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Organs and their functions. Transplantable Organs . Heart Lungs(2) Liver Kidneys (2) Pancreas Small bowel. Kidneys. Functions Cleans & filters the blood Helps to regulate: Blood pressure Red blood cells Bone calcium Kidney Disease Cancer, alcohol, infection, high blood pressure.

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Presentation Transcript
transplantable organs
Transplantable Organs

Heart

Lungs(2)

Liver

Kidneys (2)

Pancreas

Small bowel

kidneys
Kidneys

Functions

Cleans & filters the blood

Helps to regulate:

Blood pressure

Red blood cells

Bone calcium

Kidney Disease

Cancer, alcohol, infection, high blood pressure

liver
Liver

Functions:Acts as a store

Secretes bile

Breaks down drugs

Produces clotting factors

Liver Disease

Hepatitis, cancer, autoimmune disease, overdose, alcohol

heart
Heart

Function

Acts as a pump to circulate the blood around the body

Heart Disease

Congenital, viral, lifestyle.

lungs
Lungs

Function

Gas exchange

Lung Disease

Congenital, viral, lifestyle.

Months to live – need a transplant

pancreas
Pancreas

Function

Produces enzymes to help digestion and hormones to maintain normal levels of sugar in the blood.

Pancreas Disease

Congenital, alcohol, diabetes

tissue donation
Tissue Donation

Cornea

Heart Valves

Tendons

Bone

Islet Cells

Skin

legislation
Legislation

In the United Kingdom two key laws govern organ donation and transplantation:

The Human Tissue (Scotland) Act 2006;

The Human Tissue Act 2004. (England, Wales and Northern Ireland)

The Human Tissue (Scotland) Act 2006 sets out the legal framework under which people can express their wish to leave parts of their body (organs and tissue) so that these can be used for transplantation after their death.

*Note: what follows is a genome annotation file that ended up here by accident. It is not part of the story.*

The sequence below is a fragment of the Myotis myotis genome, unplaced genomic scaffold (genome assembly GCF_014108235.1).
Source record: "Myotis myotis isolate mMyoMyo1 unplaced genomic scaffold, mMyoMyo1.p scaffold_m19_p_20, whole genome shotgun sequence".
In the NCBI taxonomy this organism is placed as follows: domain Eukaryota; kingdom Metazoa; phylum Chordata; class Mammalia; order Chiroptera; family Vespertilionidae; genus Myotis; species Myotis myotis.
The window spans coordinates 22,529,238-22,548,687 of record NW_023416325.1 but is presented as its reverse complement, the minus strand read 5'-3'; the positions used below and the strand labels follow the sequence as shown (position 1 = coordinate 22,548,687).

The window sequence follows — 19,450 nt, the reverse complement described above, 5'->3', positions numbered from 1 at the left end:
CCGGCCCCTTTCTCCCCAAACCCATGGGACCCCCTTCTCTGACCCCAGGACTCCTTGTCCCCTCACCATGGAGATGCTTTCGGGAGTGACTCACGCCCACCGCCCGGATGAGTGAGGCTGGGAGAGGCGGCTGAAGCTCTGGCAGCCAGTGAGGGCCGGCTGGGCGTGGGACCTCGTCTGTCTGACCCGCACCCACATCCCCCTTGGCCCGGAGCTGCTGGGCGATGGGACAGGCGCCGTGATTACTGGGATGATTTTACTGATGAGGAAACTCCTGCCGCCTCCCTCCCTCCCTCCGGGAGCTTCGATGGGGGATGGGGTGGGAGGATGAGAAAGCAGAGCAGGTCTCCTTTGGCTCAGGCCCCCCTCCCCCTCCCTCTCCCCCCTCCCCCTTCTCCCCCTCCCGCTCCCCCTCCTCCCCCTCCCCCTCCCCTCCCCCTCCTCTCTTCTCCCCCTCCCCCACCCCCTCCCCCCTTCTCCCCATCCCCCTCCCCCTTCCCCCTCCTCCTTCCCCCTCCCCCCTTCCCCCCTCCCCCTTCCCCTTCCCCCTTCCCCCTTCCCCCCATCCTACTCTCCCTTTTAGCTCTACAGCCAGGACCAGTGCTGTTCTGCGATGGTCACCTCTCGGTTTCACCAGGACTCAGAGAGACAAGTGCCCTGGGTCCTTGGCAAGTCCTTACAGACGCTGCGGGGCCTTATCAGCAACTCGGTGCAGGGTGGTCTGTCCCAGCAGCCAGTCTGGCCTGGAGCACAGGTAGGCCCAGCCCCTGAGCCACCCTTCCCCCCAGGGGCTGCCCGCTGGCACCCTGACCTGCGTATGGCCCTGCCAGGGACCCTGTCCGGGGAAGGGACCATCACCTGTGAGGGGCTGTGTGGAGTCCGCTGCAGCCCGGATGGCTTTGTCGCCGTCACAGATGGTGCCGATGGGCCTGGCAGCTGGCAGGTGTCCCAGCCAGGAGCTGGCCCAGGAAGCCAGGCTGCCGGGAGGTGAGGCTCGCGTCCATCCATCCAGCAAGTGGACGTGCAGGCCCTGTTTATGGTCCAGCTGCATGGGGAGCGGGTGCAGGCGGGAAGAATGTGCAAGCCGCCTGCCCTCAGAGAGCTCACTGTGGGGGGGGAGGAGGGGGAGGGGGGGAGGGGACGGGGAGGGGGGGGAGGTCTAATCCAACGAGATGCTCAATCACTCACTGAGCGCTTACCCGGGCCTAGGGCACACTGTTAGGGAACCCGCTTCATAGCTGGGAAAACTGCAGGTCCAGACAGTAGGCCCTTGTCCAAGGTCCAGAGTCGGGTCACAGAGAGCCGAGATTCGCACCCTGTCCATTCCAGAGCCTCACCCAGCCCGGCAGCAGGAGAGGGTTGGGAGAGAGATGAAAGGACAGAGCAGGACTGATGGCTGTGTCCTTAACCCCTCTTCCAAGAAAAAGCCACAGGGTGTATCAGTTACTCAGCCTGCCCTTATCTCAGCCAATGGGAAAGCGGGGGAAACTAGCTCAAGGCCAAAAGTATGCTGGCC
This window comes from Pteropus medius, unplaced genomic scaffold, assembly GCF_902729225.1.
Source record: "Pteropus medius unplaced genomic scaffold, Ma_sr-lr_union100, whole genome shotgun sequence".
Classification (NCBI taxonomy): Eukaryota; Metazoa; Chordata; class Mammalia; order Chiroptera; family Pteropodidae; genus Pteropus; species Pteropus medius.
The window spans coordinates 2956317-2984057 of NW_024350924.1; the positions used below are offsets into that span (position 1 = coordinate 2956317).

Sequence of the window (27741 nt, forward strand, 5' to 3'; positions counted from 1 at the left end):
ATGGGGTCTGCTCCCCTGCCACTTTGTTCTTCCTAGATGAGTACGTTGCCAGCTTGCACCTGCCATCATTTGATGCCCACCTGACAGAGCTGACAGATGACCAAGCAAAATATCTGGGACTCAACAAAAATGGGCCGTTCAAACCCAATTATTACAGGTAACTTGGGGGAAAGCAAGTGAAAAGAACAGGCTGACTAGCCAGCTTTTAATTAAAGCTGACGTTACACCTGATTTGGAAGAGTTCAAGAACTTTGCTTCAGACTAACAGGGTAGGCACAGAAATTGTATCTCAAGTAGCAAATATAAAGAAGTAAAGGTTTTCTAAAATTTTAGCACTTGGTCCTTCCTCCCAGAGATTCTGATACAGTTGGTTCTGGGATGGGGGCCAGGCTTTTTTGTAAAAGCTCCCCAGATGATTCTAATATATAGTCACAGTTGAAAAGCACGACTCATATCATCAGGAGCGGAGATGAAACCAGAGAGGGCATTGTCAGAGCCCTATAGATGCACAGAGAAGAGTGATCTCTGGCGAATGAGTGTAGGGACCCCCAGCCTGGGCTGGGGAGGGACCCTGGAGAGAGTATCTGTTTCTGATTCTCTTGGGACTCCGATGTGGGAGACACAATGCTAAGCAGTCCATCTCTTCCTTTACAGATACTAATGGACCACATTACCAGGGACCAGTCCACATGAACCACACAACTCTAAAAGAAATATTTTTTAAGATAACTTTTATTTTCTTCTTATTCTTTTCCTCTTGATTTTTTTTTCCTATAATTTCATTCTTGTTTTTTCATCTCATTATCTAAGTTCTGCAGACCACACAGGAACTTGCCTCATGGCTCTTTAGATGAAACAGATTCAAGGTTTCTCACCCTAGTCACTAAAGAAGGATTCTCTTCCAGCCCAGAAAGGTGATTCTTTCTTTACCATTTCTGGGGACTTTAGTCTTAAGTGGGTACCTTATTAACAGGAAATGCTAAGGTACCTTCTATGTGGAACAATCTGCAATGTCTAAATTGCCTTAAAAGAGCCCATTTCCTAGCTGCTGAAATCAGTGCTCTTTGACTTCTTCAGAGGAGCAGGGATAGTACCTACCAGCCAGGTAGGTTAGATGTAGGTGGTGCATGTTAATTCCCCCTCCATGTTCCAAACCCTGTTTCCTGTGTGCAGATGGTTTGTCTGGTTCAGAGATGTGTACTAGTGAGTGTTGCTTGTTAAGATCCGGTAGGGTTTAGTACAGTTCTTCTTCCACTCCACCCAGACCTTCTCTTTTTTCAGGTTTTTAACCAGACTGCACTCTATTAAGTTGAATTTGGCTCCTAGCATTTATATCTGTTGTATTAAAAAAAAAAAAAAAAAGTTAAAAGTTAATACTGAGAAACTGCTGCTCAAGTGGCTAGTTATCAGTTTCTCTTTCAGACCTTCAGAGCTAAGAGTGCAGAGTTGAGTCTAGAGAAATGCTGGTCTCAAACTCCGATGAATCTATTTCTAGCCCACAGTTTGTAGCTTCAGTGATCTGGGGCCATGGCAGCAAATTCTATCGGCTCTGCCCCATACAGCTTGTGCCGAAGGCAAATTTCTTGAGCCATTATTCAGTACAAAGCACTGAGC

the human tissue scotland act 2006
Its main provisions are:

Any adult, or child aged 12 and over, who is able to make their own decisions, can give permission for their organs or tissue to be donated.

If you want to donate organs or tissue, this will be done in preference to any other requests which are made, for example leaving you body to medical science.

A person’s own decision is the most important thing. A relative does not have the right to change this decision after the person has died.

Children under the age of 12 cannot give permission themselves. If a child under the age of 12 dies, only their parent or guardian can give permission for their organs or tissue to be donated.

The Human Tissue (Scotland) Act 2006
opt in or opt out
Opt in or opt out?

At present, a person must express their wish to be a donor. This system is commonly known as ‘opt-in’.

A person who wishes to ‘opt-in’ puts his/her name on the NHS Organ Donor Register, maintained by NHS Blood and Transplant.

This is a national, confidential list of people who are willing to become donors after their death.

It can be quickly accessed by donor transplant co-ordinators or other healthcare professionals to see whether an individual has expressed willingness to be an organ donor.

expressing wishes
Ways in which people can express their wishes include:

Joining the NHS Organ Donor Register, online at

www.organdonation.nhs.uk

Telephone 0300 123 23 23

Telling their closest relatives or friends

Carrying a Donor Card

Writing it in a letter or document such as a will

Expressing wishes
what happens if a persons wishes are unknown
If no wish has been expressed in life then specially trained healthcare professionals should approach the family for their authorisation to proceed, based on their knowledge of the potential donor.

The law gives further guidance and specifies a ‘hierarchy’ of relatives in the order in which the healthcare professional is expected to approach them:

Spouse or civil partner; Living with the person as husband/wife or in a relationship which has the characteristics of civil partners for a period of not less than 6 months;

Child;

Parent;

Brother or sister;

Grandparent;

Grandchild;

Uncle or aunt;

Cousin;

Niece or nephew;

Friend of longstanding.

What happens if a persons wishes are unknown?
what happens if a persons wishes are unknown1
Sometimes it can be difficult to follow the hierarchy. The law recognises this and in some circumstances it is possible to:

• Ask someone lower down if an individual does not wish to or is unable to decide.

• Ask someone lower down where it is not reasonably practicable to discuss with the highest ranking relative (such as when the person is un-contactable e.g. flying home as their relative is gravely ill).

What happens if a persons wishes are unknown?